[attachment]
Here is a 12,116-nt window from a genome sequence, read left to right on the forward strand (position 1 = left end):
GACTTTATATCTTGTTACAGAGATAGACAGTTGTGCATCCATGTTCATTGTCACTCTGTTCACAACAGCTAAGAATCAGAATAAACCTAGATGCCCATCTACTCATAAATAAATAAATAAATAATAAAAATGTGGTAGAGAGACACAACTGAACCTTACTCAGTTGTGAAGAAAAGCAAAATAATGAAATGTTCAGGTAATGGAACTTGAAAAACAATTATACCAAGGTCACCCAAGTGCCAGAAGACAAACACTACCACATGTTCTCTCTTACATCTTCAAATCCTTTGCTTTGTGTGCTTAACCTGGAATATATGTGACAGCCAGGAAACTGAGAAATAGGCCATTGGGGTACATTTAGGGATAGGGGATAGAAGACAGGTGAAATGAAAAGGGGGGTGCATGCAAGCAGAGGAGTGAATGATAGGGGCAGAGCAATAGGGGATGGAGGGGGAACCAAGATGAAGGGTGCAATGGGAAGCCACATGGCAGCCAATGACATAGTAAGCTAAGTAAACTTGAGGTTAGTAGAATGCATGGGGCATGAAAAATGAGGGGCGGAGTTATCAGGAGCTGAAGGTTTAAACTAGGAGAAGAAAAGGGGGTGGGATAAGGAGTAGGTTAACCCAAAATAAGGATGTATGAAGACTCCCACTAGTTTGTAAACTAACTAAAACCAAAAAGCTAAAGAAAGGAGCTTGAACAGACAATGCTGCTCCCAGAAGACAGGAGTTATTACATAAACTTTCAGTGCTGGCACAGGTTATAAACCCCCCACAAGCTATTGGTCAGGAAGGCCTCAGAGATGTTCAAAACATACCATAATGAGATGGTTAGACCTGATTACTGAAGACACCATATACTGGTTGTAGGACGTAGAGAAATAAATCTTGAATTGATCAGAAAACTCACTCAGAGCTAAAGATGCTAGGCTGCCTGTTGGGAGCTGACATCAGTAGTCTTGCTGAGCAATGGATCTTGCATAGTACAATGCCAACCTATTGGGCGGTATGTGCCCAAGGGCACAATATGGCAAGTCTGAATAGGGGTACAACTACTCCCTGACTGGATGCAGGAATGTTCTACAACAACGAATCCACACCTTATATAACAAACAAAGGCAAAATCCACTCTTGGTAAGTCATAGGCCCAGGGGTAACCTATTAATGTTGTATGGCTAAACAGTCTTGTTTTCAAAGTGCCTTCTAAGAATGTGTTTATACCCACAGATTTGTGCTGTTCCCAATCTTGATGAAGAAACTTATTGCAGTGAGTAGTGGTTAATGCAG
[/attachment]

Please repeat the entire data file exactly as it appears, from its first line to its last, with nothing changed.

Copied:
Here is a 12,116-nt window from a genome sequence, read left to right on the forward strand (position 1 = left end):
GACTTTATATCTTGTTACAGAGATAGACAGTTGTGCATCCATGTTCATTGTCACTCTGTTCACAACAGCTAAGAATCAGAATAAACCTAGATGCCCATCTACTCATAAATAAATAAATAAATAATAAAAATGTGGTAGAGAGACACAACTGAACCTTACTCAGTTGTGAAGAAAAGCAAAATAATGAAATGTTCAGGTAATGGAACTTGAAAAACAATTATACCAAGGTCACCCAAGTGCCAGAAGACAAACACTACCACATGTTCTCTCTTACATCTTCAAATCCTTTGCTTTGTGTGCTTAACCTGGAATATATGTGACAGCCAGGAAACTGAGAAATAGGCCATTGGGGTACATTTAGGGATAGGGGATAGAAGACAGGTGAAATGAAAAGGGGGGTGCATGCAAGCAGAGGAGTGAATGATAGGGGCAGAGCAATAGGGGATGGAGGGGGAACCAAGATGAAGGGTGCAATGGGAAGCCACATGGCAGCCAATGACATAGTAAGCTAAGTAAACTTGAGGTTAGTAGAATGCATGGGGCATGAAAAATGAGGGGCGGAGTTATCAGGAGCTGAAGGTTTAAACTAGGAGAAGAAAAGGGGGTGGGATAAGGAGTAGGTTAACCCAAAATAAGGATGTATGAAGACTCCCACTAGTTTGTAAACTAACTAAAACCAAAAAGCTAAAGAAAGGAGCTTGAACAGACAATGCTGCTCCCAGAAGACAGGAGTTATTACATAAACTTTCAGTGCTGGCACAGGTTATAAACCCCCCACAAGCTATTGGTCAGGAAGGCCTCAGAGATGTTCAAAACATACCATAATGAGATGGTTAGACCTGATTACTGAAGACACCATATACTGGTTGTAGGACGTAGAGAAATAAATCTTGAATTGATCAGAAAACTCACTCAGAGCTAAAGATGCTAGGCTGCCTGTTGGGAGCTGACATCAGTAGTCTTGCTGAGCAATGGATCTTGCATAGTACAATGCCAACCTATTGGGCGGTATGTGCCCAAGGGCACAATATGGCAAGTCTGAATAGGGGTACAACTACTCCCTGACTGGATGCAGGAATGTTCTACAACAACGAATCCACACCTTATATAACAAACAAAGGCAAAATCCACTCTTGGTAAGTCATAGGCCCAGGGGTAACCTATTAATGTTGTATGGCTAAACAGTCTTGTTTTCAAAGTGCCTTCTAAGAATGTGTTTATACCCACAGATTTGTGCTGTTCCCAATCTTGATGAAGAAACTTATTGCAGTGAGTAGTGGTTAATGCAG